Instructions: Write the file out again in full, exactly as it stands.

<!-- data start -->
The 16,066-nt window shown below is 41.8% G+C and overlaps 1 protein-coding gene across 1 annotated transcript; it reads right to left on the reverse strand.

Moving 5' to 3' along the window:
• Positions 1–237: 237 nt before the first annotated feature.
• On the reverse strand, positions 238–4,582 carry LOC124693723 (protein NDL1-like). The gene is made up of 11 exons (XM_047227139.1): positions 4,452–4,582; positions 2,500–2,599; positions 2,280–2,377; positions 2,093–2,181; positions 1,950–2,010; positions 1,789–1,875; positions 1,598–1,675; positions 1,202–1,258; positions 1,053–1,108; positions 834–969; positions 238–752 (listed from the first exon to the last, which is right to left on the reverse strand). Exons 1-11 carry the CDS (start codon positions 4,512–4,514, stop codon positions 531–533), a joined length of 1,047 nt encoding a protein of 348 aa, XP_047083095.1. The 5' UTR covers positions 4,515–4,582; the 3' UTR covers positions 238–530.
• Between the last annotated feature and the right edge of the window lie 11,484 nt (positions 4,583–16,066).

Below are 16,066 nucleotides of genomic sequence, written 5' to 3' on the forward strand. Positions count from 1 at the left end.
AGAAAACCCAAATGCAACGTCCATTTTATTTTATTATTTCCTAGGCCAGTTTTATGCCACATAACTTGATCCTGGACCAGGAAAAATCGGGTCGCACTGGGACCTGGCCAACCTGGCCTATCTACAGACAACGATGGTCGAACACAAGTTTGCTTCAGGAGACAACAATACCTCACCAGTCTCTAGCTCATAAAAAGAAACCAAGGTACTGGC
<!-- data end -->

The 16,066-nt window shown below is 41.8% G+C and overlaps 1 protein-coding gene across 1 annotated transcript; it reads right to left on the reverse strand.

Moving 5' to 3' along the window:
• Positions 1–237: 237 nt before the first annotated feature.
• On the reverse strand, positions 238–4,582 carry LOC124693723 (protein NDL1-like). The gene is made up of 11 exons (XM_047227139.1): positions 4,452–4,582; positions 2,500–2,599; positions 2,280–2,377; positions 2,093–2,181; positions 1,950–2,010; positions 1,789–1,875; positions 1,598–1,675; positions 1,202–1,258; positions 1,053–1,108; positions 834–969; positions 238–752 (listed from the first exon to the last, which is right to left on the reverse strand). Exons 1-11 carry the CDS (start codon positions 4,512–4,514, stop codon positions 531–533), a joined length of 1,047 nt encoding a protein of 348 aa, XP_047083095.1. The 5' UTR covers positions 4,515–4,582; the 3' UTR covers positions 238–530.
• Between the last annotated feature and the right edge of the window lie 11,484 nt (positions 4,583–16,066).

Below are 16,066 nucleotides of genomic sequence, written 5' to 3' on the forward strand. Positions count from 1 at the left end.
AGAAAACCCAAATGCAACGTCCATTTTATTTTATTATTTCCTAGGCCAGTTTTATGCCACATAACTTGATCCTGGACCAGGAAAAATCGGGTCGCACTGGGACCTGGCCAACCTGGCCTATCTACAGACAACGATGGTCGAACACAAGTTTGCTTCAGGAGACAACAATACCTCACCAGTCTCTAGCTCATAAAAAGAAACCAAGGTACTGGC